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Nick Holonyak: He Saw The Lights

The electrical engineering professor's LEDs may soon make incandescent and fluorescent bulbs obsolete

Creative people who dream of leaving their mark on the world can't help but envy Nick Holonyak Jr. Already his handiwork in light-emitting devices shines brightly almost anywhere you look. Soon it'll be even more evident because one of Holonyak's ideas -- the light-emitting diode, or LED -- is poised to turn Thomas Edison's light bulbs into museum pieces.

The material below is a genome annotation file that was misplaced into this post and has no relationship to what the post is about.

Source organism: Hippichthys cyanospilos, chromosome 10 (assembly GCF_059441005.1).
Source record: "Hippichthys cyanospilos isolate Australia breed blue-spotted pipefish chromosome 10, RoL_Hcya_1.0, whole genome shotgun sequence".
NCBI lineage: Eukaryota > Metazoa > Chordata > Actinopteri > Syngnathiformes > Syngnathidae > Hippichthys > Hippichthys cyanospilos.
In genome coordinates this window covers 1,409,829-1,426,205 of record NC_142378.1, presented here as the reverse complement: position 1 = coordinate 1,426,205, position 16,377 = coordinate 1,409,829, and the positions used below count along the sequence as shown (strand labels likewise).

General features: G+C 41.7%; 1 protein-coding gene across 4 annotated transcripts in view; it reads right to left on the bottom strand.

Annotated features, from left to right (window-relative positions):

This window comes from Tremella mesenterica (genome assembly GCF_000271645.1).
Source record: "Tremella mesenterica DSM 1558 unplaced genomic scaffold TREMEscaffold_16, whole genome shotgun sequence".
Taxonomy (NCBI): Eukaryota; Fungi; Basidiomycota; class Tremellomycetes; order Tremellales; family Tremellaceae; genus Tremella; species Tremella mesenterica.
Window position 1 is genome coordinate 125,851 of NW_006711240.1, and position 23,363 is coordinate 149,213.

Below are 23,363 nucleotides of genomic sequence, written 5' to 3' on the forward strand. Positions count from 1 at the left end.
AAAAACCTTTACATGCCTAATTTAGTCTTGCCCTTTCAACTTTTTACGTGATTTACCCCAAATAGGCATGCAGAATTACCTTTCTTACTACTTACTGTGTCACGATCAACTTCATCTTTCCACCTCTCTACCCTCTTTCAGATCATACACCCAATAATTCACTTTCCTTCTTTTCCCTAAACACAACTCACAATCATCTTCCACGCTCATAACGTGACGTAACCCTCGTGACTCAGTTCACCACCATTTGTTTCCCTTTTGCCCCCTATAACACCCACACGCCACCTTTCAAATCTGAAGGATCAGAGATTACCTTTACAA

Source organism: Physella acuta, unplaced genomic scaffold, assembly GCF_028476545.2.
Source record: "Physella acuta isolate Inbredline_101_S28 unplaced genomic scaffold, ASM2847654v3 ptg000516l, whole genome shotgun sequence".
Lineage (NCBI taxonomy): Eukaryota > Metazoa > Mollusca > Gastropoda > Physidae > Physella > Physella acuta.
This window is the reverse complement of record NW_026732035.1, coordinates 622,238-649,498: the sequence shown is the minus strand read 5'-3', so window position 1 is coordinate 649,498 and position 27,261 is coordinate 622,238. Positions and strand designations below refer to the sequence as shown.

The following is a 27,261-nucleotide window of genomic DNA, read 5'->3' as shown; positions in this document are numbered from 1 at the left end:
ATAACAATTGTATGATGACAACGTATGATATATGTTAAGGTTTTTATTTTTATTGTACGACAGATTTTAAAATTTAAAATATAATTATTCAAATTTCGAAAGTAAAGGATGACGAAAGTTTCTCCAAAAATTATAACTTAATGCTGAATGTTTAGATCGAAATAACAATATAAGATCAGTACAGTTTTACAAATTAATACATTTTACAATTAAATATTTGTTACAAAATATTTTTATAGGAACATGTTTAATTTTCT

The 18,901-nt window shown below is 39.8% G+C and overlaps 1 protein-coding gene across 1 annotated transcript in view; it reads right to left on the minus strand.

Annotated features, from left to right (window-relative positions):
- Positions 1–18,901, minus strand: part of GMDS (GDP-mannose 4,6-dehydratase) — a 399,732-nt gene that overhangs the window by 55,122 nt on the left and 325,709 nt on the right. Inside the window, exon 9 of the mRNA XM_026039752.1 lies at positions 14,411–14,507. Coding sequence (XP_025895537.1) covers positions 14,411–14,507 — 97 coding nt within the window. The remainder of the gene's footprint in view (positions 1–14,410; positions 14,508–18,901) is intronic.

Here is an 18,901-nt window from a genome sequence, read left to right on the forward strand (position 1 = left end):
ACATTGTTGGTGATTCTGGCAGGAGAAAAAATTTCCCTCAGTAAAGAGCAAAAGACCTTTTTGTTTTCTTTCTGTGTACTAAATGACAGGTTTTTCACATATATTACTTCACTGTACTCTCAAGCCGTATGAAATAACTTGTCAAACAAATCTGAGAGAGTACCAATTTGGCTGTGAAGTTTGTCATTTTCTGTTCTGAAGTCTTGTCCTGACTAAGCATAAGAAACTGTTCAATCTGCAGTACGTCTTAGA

Holonyak built his first LED in 1962, when he was a researcher at General Electric Co. (GE ). It emitted only red light. But today its descendants glow in a rainbow of colors. You can't miss them in New York's Times Square, where huge billboards, such as the eight-story-tall NASDAQ display, gleam brightly even during the day. More LEDs are in the traffic lights and buses. Cars jamming the streets have LED turn signals, brake lights, and dashboard displays. Headlights are next.